Back to his quote unquote bachelor debauch, which by the way Tess would one hundred percent support. She worries he works too much, says he needs to take more time for himself, to learn to unwind and recharge. “Constructive rest,” she calls it, another yoga term. The bottom line is that she would in no way begrudge him anything he’s going to do this weekend (up to and including the bod-pos OFans) and when she comes home on Sunday, or when they check in with each other tomorrow, he’ll probably tell her all about it and so none of this is secret, though it somehow enhances the experience to behave for the moment as though it were.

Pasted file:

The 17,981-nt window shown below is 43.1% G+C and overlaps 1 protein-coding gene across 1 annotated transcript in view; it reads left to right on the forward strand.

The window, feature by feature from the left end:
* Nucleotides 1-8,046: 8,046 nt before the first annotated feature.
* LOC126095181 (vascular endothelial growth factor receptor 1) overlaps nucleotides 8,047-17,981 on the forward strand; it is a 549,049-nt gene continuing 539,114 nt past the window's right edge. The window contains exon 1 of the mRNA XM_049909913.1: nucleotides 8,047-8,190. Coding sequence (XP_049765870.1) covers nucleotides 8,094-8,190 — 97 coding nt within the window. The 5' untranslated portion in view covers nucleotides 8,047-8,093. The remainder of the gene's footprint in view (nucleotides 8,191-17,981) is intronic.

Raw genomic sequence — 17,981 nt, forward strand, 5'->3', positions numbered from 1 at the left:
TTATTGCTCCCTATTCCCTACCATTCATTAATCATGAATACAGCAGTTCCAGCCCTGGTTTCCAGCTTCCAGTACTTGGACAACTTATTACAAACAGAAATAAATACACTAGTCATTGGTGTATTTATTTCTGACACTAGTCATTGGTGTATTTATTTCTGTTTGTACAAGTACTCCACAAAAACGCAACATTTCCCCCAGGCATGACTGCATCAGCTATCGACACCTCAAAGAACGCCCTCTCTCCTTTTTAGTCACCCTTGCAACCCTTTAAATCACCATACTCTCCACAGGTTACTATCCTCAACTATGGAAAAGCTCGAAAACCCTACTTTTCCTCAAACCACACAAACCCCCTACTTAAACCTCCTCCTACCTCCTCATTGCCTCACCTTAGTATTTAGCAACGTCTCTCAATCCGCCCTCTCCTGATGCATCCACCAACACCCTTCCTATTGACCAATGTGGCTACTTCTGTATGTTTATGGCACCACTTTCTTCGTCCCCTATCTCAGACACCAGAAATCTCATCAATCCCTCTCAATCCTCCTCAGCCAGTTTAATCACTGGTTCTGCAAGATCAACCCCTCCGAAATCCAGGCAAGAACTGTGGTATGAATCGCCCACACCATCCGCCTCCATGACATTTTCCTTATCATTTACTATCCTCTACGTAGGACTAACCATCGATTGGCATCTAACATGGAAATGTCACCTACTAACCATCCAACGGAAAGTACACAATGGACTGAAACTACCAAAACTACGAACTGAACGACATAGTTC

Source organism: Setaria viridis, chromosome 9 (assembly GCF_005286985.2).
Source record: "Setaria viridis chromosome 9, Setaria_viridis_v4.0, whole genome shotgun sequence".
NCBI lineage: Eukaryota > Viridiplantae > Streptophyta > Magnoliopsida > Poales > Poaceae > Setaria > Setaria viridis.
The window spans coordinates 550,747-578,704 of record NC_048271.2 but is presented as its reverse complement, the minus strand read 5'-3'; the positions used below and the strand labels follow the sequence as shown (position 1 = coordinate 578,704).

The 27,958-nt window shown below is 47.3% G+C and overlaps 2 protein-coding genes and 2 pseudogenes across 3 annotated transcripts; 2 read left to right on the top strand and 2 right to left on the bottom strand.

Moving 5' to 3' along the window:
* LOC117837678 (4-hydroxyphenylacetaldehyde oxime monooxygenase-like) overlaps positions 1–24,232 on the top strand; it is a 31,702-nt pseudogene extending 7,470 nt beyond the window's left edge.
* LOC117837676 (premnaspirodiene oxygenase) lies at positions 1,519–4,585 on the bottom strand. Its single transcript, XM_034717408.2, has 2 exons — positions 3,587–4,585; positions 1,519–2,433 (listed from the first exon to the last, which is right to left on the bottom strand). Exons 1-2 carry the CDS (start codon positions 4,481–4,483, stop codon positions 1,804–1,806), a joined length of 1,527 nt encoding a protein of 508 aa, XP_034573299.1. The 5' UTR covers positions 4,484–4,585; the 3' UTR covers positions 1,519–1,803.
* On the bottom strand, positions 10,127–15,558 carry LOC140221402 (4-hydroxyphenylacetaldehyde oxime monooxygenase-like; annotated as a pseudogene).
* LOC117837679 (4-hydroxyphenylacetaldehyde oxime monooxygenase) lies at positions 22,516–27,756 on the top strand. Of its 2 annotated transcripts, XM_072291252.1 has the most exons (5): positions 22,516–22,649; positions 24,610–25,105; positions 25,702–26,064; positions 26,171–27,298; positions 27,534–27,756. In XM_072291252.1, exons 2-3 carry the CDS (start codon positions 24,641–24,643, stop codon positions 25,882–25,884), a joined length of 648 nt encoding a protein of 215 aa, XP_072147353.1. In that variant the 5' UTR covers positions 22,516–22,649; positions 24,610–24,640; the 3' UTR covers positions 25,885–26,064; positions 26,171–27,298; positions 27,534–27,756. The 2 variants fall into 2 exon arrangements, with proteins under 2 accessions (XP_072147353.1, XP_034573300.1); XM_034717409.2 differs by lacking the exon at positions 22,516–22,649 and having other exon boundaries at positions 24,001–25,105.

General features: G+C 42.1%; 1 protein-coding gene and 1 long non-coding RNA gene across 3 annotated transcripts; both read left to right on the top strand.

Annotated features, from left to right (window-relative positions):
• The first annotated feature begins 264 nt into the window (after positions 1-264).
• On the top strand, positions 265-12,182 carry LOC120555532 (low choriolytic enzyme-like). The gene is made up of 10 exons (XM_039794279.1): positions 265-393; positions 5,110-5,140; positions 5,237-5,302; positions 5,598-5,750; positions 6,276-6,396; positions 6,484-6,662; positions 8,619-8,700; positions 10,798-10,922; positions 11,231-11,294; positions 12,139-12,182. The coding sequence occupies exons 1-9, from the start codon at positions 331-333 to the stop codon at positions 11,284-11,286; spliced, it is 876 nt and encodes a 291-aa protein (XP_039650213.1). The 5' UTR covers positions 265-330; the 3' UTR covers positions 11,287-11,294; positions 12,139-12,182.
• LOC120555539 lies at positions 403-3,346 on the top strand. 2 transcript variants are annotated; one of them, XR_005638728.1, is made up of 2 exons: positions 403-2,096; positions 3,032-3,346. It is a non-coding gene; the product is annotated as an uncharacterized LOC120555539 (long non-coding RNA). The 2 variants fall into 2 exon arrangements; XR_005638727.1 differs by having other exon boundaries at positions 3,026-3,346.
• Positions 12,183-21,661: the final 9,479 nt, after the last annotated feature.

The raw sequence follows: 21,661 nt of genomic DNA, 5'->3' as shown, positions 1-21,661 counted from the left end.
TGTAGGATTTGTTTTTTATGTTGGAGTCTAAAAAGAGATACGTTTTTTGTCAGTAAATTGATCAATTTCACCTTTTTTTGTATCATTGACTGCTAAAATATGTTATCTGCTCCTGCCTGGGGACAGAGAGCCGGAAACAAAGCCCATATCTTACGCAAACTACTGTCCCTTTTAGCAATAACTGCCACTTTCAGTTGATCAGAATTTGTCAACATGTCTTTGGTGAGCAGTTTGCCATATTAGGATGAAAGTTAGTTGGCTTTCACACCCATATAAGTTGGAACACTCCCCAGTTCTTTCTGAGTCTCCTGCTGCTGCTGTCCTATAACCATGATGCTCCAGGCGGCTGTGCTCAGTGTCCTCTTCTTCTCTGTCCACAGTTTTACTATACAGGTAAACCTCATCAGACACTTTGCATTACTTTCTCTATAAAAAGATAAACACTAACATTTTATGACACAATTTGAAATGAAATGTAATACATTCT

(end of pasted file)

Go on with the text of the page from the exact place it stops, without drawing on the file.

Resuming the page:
Bern takes the gin to the dining room and puts it on the table. The bottle is clear glass tinted blue and shaped like a tear drop. It’s the size of a delicata squash, the gin locally distilled and bottled by a woman-owned company that he can’t remember for sure but thinks is also POC friendly or advocative in some way, he thinks the tag said something about something about that, but he threw the tag away when he brought the bottle in the house so to be certain he would have to google it, which he is not about to do. Maybe it’s First Nations people the gin supports—that’s a big issue out here, people pay more attention to it than they do elsewhere—maybe with a scholarship or internship or profit sharing. Or maybe the tag had just acknowledged that the distillery sits on unceded land.